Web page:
Hive Health Media

Tips for Training for Your First Half Marathon

Just about anyone can run a half marathon (apart from those suffering with health complaints). The great part is you don’t need a mountain of fancy equipment, years of training under your belt or even a personal trainer! What you will need is yourself, descent shoes and plenty of motivation!

With that said, running a half marathon is still difficult and a great achievement to celebrate when you finish. Understand you may not have record-beating times on your first attempt, but crossing the finish line is incomparable to any other experience. Here are a few simple tips that should help get you started.

Invest in decent running shoes

Before you even consider a half marathon, go in search of some decent running shoes. This doesn’t mean buying the pair on sale at the mall, you will need to visit an expert shoe store that will fit the best shoes for your feet. You want the right amount of cushion without altering the natural form of your foot.

Next, invest in a quality pair of running orthotics. These will minimize any undue strain on your lower body, prevent injury and make for a more comfortable run. It’s best to go to a podiatrist and get custom orthotics heat moulded to your feet. Train in your shoes for a couple of weeks and if they still feel great invest in a second pair, that way you can rotate them throughout the training period – you don’t want to be breaking in new shoes during your first half marathon.

Fail to plan and you plan to fail

As mentioned above, completing your first half marathon can be quite a challenge. Couch to finish line should take around 16 weeks with consistent training, less if you are already running a fair bit. Don’t sell yourself short of time and use your 16 weeks wisely. Overtraining is just as bad, this only leads to exhaustion, poor recovery, loss of motivation and most importantly injury.

Find a good training plan that has you out running 4 days a week. There are a variety of plans available online, choose one that has cross-training as well as a little strength work involved. These are all important features that will help you get to the finish line.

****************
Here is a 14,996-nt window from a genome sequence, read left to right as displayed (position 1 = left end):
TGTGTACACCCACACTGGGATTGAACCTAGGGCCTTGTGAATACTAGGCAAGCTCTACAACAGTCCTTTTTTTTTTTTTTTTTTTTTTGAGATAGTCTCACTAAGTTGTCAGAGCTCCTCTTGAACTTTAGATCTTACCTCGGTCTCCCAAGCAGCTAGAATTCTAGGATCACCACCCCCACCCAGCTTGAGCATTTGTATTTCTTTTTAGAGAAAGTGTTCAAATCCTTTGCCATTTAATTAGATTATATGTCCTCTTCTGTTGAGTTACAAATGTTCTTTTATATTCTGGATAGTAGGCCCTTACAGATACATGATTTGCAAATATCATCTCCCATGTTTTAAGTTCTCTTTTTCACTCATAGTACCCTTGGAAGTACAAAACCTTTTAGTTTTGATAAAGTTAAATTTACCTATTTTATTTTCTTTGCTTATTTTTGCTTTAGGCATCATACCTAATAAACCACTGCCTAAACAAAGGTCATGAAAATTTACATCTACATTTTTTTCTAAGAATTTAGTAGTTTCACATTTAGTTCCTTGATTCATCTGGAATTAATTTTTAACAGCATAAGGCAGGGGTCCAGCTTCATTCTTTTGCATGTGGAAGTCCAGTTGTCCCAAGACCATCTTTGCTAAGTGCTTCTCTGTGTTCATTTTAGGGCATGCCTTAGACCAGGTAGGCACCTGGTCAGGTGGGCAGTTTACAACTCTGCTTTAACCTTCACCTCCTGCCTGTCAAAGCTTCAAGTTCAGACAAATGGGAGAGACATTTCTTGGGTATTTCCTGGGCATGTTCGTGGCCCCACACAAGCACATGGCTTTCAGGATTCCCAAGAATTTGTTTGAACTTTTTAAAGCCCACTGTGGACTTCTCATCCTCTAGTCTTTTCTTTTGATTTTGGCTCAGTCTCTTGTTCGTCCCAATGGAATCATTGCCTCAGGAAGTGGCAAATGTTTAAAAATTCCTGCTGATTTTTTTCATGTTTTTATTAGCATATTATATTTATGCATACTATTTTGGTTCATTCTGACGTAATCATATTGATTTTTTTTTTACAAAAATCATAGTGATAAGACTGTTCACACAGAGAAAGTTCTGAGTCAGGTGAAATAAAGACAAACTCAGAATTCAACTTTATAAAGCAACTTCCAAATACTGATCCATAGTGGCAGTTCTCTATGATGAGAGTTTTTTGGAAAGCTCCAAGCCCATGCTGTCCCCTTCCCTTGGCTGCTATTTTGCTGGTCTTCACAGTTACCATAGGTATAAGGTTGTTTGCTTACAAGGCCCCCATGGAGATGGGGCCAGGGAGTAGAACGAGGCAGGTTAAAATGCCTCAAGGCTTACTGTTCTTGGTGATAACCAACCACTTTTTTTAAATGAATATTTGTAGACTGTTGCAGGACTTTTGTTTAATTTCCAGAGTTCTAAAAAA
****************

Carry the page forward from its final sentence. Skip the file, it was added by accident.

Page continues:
Avoid over-committing, choose a plan that you are able to comfortably complete each week without being pushed for time and stick to it!

Keep a training journal

Keep a training journal and log everything, it’s a perfect motivational tool! Watch your speed and distance increase as you work through your training. The journal itself doesn’t need to be fancy, just a simple notebook will do or an online tracker.

Nutrition

Nutrition is the next most important aspect in marathon running. You need to be fueling your body correctly to make it through training as well as everyday life. Luckily it’s not as difficult as most make it out to be. A basic training nutritional plan consists of around 65% carbohydrates, 25% protein and 10% fat. Whole grain products, brown rice and fruit and vegetables are all great sources of carbohydrates.

As well as carbohydrates for energy and protein for muscles, you will need sufficient vitamins and minerals to function adequately and keep your body in top shape.

Hydration is the next vital key, you must keep your body hydrated at all times – ensure you have plenty of water after training.

Have fun!

Most importantly take the time to enjoy the entire process, congratulate your efforts, think positively and most of all – have fun!

I'm a health and fitness blogger from Christchurch, New Zealand, passionately into triathlon and sharing with my readers what I am learning about health, fitness, diet and peak performance along the way.

2 Comments

  1. Tracy Davis

    September 16, 2012 at 8:44 pm

    I am currently training for a half-marathon, my first one, and I also due dialysis three times a week. Keeping protein in my system is especially hard for me to do, since the dialysis really wreaks havoc on my system so often. Could you give me some suggestions on good protein supplements?

    • Jarret Morrow M.D.

      September 18, 2012 at 7:46 am

      Hi Tracy, you should talk to your nephrologist about whether or not it’s a good idea to take a protein supplement while on dialysis.

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